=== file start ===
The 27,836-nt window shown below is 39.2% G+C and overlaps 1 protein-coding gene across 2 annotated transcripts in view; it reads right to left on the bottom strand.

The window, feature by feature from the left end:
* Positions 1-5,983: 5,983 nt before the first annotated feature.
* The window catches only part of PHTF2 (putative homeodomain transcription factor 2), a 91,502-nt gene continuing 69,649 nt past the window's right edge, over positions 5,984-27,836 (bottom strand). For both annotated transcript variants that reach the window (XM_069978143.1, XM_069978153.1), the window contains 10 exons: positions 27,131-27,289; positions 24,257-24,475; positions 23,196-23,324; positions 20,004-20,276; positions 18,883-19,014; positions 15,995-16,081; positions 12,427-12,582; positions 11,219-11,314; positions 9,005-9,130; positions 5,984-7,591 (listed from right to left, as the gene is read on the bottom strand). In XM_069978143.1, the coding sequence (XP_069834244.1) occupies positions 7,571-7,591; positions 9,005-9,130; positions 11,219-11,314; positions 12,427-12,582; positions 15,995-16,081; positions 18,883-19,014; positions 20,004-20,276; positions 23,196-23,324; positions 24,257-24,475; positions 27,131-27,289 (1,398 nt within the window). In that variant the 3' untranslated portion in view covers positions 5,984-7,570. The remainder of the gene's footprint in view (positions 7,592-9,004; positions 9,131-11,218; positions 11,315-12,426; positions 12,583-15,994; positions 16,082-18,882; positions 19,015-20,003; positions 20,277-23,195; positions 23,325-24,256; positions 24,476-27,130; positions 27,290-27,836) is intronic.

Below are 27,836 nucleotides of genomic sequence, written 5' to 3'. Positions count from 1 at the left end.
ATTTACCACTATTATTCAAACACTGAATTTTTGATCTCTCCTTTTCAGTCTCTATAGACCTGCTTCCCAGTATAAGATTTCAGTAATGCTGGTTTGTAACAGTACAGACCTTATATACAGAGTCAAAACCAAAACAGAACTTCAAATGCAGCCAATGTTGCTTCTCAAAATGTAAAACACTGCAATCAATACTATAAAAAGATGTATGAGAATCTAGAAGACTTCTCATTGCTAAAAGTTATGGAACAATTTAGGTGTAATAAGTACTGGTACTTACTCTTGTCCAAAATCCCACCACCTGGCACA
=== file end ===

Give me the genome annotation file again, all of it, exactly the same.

The 27,836-nt window shown below is 39.2% G+C and overlaps 1 protein-coding gene across 2 annotated transcripts in view; it reads right to left on the bottom strand.

The window, feature by feature from the left end:
* Positions 1-5,983: 5,983 nt before the first annotated feature.
* The window catches only part of PHTF2 (putative homeodomain transcription factor 2), a 91,502-nt gene continuing 69,649 nt past the window's right edge, over positions 5,984-27,836 (bottom strand). For both annotated transcript variants that reach the window (XM_069978143.1, XM_069978153.1), the window contains 10 exons: positions 27,131-27,289; positions 24,257-24,475; positions 23,196-23,324; positions 20,004-20,276; positions 18,883-19,014; positions 15,995-16,081; positions 12,427-12,582; positions 11,219-11,314; positions 9,005-9,130; positions 5,984-7,591 (listed from right to left, as the gene is read on the bottom strand). In XM_069978143.1, the coding sequence (XP_069834244.1) occupies positions 7,571-7,591; positions 9,005-9,130; positions 11,219-11,314; positions 12,427-12,582; positions 15,995-16,081; positions 18,883-19,014; positions 20,004-20,276; positions 23,196-23,324; positions 24,257-24,475; positions 27,131-27,289 (1,398 nt within the window). In that variant the 3' untranslated portion in view covers positions 5,984-7,570. The remainder of the gene's footprint in view (positions 7,592-9,004; positions 9,131-11,218; positions 11,315-12,426; positions 12,583-15,994; positions 16,082-18,882; positions 19,015-20,003; positions 20,277-23,195; positions 23,325-24,256; positions 24,476-27,130; positions 27,290-27,836) is intronic.

Below are 27,836 nucleotides of genomic sequence, written 5' to 3'. Positions count from 1 at the left end.
ATTTACCACTATTATTCAAACACTGAATTTTTGATCTCTCCTTTTCAGTCTCTATAGACCTGCTTCCCAGTATAAGATTTCAGTAATGCTGGTTTGTAACAGTACAGACCTTATATACAGAGTCAAAACCAAAACAGAACTTCAAATGCAGCCAATGTTGCTTCTCAAAATGTAAAACACTGCAATCAATACTATAAAAAGATGTATGAGAATCTAGAAGACTTCTCATTGCTAAAAGTTATGGAACAATTTAGGTGTAATAAGTACTGGTACTTACTCTTGTCCAAAATCCCACCACCTGGCACA